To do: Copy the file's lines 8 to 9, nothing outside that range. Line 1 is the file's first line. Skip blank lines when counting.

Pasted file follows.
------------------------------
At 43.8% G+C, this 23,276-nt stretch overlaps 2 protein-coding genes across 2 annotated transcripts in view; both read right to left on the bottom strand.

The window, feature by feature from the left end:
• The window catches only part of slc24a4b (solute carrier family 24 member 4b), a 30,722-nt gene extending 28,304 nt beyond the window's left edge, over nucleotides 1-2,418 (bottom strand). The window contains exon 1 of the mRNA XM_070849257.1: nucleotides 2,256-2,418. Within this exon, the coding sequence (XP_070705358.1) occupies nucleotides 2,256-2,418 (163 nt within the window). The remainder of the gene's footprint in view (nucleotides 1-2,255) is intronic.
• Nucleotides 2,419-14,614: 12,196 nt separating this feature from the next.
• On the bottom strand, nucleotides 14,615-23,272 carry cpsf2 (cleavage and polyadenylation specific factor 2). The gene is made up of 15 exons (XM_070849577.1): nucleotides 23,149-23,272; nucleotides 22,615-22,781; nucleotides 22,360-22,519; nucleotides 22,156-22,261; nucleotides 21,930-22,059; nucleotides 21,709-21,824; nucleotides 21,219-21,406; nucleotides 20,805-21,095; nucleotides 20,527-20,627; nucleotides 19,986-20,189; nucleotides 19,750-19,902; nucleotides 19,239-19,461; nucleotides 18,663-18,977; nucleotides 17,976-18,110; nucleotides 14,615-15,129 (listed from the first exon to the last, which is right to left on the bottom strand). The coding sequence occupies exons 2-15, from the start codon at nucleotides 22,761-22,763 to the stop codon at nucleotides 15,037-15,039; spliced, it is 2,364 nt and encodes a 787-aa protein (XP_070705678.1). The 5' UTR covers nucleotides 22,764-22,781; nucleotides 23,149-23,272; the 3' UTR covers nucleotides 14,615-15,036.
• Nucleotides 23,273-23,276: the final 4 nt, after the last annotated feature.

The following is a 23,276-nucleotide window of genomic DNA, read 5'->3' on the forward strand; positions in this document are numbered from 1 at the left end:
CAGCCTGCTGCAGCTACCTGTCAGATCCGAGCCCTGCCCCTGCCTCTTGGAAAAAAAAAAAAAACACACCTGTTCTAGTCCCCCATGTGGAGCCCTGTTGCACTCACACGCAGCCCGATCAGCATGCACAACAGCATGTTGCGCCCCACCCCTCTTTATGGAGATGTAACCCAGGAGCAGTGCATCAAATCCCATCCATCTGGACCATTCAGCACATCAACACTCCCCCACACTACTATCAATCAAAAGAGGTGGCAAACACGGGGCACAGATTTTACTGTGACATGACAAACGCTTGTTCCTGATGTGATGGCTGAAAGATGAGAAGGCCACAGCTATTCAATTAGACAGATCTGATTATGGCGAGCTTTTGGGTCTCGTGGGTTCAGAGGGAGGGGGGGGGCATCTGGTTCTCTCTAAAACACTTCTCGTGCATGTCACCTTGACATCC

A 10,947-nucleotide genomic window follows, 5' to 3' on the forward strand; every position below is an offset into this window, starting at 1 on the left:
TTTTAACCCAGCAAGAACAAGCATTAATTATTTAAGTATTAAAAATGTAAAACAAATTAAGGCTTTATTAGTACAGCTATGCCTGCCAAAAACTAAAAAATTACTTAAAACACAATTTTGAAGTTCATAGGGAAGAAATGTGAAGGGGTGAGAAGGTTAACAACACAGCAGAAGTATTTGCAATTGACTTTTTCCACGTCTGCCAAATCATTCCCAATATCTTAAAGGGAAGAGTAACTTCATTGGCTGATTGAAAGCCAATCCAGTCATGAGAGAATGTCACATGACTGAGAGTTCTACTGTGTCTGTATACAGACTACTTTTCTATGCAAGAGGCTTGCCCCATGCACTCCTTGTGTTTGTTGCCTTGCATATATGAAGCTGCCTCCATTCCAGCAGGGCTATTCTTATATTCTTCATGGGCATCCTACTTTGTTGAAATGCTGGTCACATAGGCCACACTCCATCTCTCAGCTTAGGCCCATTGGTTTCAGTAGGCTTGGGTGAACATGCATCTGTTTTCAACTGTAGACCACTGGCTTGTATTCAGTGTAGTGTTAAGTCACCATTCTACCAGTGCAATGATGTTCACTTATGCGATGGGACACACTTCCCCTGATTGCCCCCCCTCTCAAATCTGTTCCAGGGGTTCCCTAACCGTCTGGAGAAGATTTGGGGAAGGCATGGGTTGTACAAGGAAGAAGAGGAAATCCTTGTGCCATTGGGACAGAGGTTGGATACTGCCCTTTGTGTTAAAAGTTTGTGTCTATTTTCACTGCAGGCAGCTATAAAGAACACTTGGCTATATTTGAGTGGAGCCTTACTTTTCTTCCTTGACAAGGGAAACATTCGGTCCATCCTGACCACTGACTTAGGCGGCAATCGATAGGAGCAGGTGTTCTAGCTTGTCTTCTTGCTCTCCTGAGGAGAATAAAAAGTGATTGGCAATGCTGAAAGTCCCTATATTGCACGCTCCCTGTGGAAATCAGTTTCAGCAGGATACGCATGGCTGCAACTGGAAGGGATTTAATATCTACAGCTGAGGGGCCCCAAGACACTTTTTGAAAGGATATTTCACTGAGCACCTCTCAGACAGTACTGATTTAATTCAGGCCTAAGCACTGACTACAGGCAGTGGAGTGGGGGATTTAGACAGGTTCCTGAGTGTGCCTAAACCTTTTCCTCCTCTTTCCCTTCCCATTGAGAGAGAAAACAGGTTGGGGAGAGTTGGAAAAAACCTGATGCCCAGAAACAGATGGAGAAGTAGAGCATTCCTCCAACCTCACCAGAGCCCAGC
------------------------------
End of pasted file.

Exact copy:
CAGCCTGCTGCAGCTACCTGTCAGATCCGAGCCCTGCCCCTGCCTCTTGGAAAAAAAAAAAAAACACACCTGTTCTAGTCCCCCATGTGGAGCCCTGTTGCACTCACACGCAGCCCGATCAGCATGCACAACAGCATGTTGCGCCCCACCCCTCTTTATGGAGATGTAACCCAGGAGCAGTGCATCAAATCCCATCCATCTGGACCATTCAGCACATCAACACTCCCCCACACTACTATCAATCAAAAGAGGTGGCAAACACGGGGCACAGATTTTACTGTGACATGACAAACGCTTGTTCCTGATGTGATGGCTGAAAGATGAGAAGGCCACAGCTATTCAATTAGACAGATCTGATTATGGCGAGCTTTTGGGTCTCGTGGGTTCAGAGGGAGGGGGGGGGCATCTGGTTCTCTCTAAAACACTTCTCGTGCATGTCACCTTGACATCC

A 10,947-nucleotide genomic window follows, 5' to 3' on the forward strand; every position below is an offset into this window, starting at 1 on the left: